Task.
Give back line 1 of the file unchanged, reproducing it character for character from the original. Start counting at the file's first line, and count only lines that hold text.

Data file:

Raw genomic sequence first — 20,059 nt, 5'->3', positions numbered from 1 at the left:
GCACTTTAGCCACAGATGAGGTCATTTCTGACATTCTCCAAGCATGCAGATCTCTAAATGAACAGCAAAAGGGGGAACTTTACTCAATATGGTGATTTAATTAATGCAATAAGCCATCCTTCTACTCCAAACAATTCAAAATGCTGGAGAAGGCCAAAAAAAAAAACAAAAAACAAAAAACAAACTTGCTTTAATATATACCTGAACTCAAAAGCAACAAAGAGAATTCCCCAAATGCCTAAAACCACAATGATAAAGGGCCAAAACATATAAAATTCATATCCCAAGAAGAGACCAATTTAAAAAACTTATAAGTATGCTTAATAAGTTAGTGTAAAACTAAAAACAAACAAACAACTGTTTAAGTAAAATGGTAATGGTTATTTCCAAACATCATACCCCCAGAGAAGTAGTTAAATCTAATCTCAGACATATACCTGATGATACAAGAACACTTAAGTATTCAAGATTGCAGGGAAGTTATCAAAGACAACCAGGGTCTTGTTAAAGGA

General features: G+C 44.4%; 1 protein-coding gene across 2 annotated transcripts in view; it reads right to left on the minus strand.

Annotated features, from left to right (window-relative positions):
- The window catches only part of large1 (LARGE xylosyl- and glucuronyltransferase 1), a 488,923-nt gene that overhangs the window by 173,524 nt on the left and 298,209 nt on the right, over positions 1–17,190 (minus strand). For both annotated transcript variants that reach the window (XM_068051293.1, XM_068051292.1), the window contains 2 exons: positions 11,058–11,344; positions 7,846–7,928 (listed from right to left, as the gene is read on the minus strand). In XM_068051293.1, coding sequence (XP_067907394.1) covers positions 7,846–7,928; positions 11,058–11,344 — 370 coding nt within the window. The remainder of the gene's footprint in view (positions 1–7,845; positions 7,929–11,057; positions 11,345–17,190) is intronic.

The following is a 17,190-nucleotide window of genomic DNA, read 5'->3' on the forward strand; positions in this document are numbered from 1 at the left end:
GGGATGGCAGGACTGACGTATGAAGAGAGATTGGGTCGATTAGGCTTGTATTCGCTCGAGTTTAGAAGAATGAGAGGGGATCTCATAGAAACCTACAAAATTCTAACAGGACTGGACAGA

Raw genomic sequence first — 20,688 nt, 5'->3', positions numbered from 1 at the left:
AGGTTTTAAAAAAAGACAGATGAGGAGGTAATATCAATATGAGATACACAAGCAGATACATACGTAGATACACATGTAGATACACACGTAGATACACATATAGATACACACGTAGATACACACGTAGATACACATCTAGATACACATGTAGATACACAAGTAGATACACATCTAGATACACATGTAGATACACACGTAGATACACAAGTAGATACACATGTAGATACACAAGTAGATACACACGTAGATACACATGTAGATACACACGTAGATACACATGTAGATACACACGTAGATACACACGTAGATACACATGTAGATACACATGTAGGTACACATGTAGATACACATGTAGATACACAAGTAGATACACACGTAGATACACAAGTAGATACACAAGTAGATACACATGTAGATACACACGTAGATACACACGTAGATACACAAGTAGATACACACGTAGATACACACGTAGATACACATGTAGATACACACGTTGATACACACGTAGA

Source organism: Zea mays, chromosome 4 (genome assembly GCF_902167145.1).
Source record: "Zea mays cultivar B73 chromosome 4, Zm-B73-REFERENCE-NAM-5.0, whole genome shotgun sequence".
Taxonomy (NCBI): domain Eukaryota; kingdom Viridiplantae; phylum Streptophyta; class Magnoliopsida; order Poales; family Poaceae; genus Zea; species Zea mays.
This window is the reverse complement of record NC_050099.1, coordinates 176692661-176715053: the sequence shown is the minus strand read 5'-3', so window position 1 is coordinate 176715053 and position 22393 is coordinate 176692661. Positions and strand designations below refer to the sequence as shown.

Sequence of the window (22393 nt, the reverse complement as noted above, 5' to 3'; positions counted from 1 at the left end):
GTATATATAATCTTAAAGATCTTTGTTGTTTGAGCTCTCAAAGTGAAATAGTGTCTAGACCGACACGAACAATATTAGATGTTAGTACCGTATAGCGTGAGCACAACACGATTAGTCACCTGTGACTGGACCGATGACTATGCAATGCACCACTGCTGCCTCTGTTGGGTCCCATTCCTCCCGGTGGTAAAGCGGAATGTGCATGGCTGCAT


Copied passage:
Raw genomic sequence first — 20,059 nt, 5'->3', positions numbered from 1 at the left: